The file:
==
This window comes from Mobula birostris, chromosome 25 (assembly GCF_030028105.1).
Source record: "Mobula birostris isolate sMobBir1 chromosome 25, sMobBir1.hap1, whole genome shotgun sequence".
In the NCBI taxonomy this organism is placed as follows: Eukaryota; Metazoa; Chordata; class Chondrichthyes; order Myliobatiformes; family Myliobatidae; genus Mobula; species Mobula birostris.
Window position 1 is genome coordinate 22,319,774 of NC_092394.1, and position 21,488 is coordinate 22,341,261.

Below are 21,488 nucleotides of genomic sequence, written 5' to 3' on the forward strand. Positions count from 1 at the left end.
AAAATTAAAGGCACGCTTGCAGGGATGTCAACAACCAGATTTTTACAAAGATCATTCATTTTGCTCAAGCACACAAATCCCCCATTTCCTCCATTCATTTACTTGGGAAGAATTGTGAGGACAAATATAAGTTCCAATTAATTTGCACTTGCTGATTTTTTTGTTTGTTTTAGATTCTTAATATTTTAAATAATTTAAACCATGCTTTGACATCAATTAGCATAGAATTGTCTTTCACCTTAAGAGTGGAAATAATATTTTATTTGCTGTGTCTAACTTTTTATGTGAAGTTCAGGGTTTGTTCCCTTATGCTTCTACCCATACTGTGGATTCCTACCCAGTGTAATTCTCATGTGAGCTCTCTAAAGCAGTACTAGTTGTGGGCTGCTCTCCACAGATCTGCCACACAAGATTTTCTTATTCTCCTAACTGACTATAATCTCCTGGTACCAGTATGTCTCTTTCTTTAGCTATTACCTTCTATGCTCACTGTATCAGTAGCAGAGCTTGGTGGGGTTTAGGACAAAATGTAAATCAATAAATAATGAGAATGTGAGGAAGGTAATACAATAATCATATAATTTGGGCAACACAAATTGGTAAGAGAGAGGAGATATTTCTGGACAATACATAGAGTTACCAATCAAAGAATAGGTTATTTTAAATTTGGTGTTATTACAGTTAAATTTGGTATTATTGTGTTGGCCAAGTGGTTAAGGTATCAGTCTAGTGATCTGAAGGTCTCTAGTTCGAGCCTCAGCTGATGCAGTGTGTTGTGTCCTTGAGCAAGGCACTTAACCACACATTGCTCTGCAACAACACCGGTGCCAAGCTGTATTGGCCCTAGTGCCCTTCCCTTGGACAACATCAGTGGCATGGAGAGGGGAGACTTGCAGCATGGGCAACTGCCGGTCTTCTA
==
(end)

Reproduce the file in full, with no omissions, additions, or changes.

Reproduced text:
This window comes from Mobula birostris, chromosome 25 (assembly GCF_030028105.1).
Source record: "Mobula birostris isolate sMobBir1 chromosome 25, sMobBir1.hap1, whole genome shotgun sequence".
In the NCBI taxonomy this organism is placed as follows: Eukaryota; Metazoa; Chordata; class Chondrichthyes; order Myliobatiformes; family Myliobatidae; genus Mobula; species Mobula birostris.
Window position 1 is genome coordinate 22,319,774 of NC_092394.1, and position 21,488 is coordinate 22,341,261.

Below are 21,488 nucleotides of genomic sequence, written 5' to 3' on the forward strand. Positions count from 1 at the left end.
AAAATTAAAGGCACGCTTGCAGGGATGTCAACAACCAGATTTTTACAAAGATCATTCATTTTGCTCAAGCACACAAATCCCCCATTTCCTCCATTCATTTACTTGGGAAGAATTGTGAGGACAAATATAAGTTCCAATTAATTTGCACTTGCTGATTTTTTTGTTTGTTTTAGATTCTTAATATTTTAAATAATTTAAACCATGCTTTGACATCAATTAGCATAGAATTGTCTTTCACCTTAAGAGTGGAAATAATATTTTATTTGCTGTGTCTAACTTTTTATGTGAAGTTCAGGGTTTGTTCCCTTATGCTTCTACCCATACTGTGGATTCCTACCCAGTGTAATTCTCATGTGAGCTCTCTAAAGCAGTACTAGTTGTGGGCTGCTCTCCACAGATCTGCCACACAAGATTTTCTTATTCTCCTAACTGACTATAATCTCCTGGTACCAGTATGTCTCTTTCTTTAGCTATTACCTTCTATGCTCACTGTATCAGTAGCAGAGCTTGGTGGGGTTTAGGACAAAATGTAAATCAATAAATAATGAGAATGTGAGGAAGGTAATACAATAATCATATAATTTGGGCAACACAAATTGGTAAGAGAGAGGAGATATTTCTGGACAATACATAGAGTTACCAATCAAAGAATAGGTTATTTTAAATTTGGTGTTATTACAGTTAAATTTGGTATTATTGTGTTGGCCAAGTGGTTAAGGTATCAGTCTAGTGATCTGAAGGTCTCTAGTTCGAGCCTCAGCTGATGCAGTGTGTTGTGTCCTTGAGCAAGGCACTTAACCACACATTGCTCTGCAACAACACCGGTGCCAAGCTGTATTGGCCCTAGTGCCCTTCCCTTGGACAACATCAGTGGCATGGAGAGGGGAGACTTGCAGCATGGGCAACTGCCGGTCTTCTA